Canada will host the upcoming G7 meeting in Quebec City this June. One of the things expected to be proposed by Canada during the gathering is a “plastics charter”
The European Union already has a plan to require that at least half of the plastics produced by 2030 are recycled. The Canadian proposal seeks to have that increased to 100 per cent recovery. This would mean either re-usable, recyclable, or compostable.
Canada which has also banned plastic “microbeads” often found in body and facial scrubs and in some toothpastes, will try to convince other nations to adopt a similar ban on microbeads.
Right now, estimates are that some eight million tonnes of plastics are ending up in the world’s oceans every year. A 2014 study also found high concentrations of microplastics in the Great Lakes, approximately 6.7 million particles per square kilometre.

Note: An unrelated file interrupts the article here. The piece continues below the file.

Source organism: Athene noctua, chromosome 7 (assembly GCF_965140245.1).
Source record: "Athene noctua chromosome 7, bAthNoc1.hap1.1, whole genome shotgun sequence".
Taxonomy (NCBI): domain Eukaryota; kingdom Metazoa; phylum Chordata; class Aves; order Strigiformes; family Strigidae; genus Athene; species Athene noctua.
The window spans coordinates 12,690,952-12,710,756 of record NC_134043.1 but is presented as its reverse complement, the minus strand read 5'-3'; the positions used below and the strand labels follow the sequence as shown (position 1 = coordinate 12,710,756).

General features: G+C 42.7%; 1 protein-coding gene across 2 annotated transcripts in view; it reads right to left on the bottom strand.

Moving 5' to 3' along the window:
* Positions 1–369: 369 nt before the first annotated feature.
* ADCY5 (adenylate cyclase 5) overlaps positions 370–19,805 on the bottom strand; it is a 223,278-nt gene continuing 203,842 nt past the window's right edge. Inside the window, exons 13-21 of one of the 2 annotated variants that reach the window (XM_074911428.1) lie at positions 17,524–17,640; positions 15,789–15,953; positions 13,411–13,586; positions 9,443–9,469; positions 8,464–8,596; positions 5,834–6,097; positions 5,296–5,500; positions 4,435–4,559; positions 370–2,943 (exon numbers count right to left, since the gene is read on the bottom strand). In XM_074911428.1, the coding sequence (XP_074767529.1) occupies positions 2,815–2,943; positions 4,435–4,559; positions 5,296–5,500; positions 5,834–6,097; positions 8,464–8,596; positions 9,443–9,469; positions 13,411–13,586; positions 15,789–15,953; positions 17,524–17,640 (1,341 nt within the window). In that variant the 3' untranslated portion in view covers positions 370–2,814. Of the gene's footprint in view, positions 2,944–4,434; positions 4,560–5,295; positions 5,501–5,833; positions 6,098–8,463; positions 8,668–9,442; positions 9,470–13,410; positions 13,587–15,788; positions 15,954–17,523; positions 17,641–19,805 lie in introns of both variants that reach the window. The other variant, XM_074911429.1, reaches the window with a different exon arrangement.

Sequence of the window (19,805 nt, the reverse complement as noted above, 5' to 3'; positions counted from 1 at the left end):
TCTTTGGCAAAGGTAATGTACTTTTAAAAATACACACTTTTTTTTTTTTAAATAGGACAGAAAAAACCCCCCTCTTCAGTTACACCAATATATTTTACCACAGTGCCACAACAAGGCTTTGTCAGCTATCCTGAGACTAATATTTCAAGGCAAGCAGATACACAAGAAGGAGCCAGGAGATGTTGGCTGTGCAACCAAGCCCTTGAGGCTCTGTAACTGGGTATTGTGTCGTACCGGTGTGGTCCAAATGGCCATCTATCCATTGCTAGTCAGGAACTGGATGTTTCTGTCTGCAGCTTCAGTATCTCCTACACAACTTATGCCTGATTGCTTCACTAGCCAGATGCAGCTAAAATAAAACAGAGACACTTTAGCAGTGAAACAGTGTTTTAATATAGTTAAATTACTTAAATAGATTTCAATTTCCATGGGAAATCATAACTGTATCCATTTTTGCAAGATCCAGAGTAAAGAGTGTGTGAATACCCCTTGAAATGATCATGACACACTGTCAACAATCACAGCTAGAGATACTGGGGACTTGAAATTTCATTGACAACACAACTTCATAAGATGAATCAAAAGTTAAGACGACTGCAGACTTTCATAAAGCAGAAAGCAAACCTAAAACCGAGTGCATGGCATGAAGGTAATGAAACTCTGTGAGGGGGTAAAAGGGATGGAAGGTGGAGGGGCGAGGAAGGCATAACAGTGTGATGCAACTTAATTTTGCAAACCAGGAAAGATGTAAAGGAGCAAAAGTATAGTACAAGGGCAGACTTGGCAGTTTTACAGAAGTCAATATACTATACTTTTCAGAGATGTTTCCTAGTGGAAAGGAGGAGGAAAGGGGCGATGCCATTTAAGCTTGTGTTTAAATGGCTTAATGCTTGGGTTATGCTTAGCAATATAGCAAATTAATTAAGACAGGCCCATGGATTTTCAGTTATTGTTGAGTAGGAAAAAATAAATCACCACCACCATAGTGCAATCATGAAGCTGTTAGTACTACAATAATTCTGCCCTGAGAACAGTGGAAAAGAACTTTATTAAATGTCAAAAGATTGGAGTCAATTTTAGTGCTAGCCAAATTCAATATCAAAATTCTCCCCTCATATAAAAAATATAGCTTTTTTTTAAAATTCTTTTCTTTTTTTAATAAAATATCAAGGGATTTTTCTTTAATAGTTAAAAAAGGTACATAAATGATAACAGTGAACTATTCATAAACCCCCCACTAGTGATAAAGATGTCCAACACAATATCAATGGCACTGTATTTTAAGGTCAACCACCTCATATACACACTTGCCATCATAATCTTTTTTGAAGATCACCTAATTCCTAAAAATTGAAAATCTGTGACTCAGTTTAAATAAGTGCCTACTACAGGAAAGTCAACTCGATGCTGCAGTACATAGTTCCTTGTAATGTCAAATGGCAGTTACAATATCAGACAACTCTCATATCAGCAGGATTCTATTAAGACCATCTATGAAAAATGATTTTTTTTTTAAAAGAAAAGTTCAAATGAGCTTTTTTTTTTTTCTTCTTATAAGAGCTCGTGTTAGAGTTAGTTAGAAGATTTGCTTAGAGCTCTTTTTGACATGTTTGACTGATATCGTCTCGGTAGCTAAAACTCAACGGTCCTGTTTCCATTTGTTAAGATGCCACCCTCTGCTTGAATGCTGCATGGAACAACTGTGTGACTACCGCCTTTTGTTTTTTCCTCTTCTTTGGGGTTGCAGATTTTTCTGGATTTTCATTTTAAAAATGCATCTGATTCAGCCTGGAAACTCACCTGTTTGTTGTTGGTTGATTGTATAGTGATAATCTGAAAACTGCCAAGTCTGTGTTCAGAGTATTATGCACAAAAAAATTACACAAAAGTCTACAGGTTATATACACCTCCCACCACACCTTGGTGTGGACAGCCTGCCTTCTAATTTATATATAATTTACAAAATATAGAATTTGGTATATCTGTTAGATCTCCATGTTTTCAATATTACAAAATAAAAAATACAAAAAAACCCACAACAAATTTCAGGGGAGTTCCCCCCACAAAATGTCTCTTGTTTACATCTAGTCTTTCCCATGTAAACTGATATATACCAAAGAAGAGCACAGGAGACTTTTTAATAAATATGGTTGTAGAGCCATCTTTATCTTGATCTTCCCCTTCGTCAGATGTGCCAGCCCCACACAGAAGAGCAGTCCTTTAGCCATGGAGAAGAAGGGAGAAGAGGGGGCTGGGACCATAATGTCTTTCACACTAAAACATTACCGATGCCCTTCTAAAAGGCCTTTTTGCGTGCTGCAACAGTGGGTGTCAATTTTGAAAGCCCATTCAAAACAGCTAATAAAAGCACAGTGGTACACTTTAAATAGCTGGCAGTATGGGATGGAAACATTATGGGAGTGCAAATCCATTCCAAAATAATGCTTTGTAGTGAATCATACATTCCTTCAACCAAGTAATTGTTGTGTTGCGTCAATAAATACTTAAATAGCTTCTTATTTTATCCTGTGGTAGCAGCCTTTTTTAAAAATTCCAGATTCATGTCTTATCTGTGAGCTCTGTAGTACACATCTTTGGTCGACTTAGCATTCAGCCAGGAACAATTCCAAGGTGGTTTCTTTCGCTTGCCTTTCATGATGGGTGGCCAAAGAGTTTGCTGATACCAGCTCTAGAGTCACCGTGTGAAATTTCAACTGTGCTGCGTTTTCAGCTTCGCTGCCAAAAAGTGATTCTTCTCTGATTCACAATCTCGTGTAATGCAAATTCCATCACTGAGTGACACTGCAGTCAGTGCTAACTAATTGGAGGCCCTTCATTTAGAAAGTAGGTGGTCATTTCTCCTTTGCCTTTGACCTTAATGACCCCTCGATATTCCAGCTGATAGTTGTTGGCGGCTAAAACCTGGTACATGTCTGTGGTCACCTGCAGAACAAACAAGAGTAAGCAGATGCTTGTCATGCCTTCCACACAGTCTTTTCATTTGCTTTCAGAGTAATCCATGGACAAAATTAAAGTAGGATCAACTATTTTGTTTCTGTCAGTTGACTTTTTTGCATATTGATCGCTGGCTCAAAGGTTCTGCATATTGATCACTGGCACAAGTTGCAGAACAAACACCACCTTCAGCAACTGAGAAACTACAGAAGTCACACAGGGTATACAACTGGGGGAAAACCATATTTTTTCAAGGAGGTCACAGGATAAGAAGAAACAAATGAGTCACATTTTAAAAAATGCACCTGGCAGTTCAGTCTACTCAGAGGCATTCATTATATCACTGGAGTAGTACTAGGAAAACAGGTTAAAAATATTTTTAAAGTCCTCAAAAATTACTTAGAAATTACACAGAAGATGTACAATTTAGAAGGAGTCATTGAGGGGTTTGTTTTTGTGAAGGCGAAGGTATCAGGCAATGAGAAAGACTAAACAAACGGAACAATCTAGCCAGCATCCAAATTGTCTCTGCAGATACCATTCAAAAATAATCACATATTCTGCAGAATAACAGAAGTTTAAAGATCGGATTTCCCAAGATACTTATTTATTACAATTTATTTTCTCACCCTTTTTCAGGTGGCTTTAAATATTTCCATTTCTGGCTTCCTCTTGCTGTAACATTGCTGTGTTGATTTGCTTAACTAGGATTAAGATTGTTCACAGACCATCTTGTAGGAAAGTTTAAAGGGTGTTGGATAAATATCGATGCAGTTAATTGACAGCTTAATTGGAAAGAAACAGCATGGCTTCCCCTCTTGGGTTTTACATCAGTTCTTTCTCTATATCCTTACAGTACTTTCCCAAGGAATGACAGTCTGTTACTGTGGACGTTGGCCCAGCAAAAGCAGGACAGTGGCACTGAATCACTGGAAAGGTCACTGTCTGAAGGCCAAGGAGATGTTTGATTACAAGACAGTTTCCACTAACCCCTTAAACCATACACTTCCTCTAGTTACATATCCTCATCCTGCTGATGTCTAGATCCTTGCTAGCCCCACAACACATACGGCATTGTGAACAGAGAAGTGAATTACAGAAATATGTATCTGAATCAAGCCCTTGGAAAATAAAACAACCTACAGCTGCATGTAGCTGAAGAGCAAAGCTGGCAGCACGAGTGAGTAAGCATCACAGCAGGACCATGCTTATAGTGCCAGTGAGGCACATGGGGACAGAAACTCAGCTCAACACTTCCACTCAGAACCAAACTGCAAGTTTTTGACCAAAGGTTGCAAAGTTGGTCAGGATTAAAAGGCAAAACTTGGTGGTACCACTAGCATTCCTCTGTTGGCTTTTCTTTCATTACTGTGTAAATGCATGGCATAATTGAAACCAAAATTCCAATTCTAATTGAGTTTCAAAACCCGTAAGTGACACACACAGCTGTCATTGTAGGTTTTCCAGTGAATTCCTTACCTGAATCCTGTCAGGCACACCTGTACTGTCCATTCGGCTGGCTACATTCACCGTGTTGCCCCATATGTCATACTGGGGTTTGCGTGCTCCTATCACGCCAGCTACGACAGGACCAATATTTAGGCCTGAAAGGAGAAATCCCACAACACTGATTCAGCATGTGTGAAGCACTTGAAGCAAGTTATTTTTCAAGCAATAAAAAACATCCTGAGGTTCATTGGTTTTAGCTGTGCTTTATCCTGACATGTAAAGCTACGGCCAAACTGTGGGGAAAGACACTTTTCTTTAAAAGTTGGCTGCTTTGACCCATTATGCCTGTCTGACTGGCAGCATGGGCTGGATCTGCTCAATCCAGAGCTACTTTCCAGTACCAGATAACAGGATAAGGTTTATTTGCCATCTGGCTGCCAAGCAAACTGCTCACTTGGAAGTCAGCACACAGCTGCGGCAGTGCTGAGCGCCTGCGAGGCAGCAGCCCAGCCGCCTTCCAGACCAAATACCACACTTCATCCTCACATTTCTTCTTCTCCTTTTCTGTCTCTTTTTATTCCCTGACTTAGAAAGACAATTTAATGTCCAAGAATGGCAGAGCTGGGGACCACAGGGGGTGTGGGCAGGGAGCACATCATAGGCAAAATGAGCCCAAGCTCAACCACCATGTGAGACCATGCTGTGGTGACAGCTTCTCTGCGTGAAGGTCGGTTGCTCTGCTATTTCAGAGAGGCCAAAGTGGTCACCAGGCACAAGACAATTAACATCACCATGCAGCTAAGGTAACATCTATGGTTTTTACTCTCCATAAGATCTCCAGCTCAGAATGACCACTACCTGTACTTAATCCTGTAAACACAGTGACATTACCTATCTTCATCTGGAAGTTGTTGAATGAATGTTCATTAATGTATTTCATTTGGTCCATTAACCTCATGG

Another recent European research effort found surprisingly high amounts of plastics in Arctic ice.
- RCI- Apr 27/18: plastics in the Arctic
- RCI: Feb 15/17: microplastic in Great Lakes
- RCI: Nov 2016: Canada to ban microbeads
Do as I say, not as I do.
Critics say Canada’s plans would carry more weight however, if this country were itself doing more.
Tony Walker, and environmental professor at Dalhousie University in Halifax, says there are a few local efforts to reduce plastics like a ban on thin plastic bags in Montreal, but no overall federal plan.
He says Canada has federal bans on plastic microbeads, one of which will come into effect in June, but still lags behind many other countries which already have various national policies and plans to reduce or ban single use plastic drink containers, straws, plates, grocery bags etc.
Additional information –sources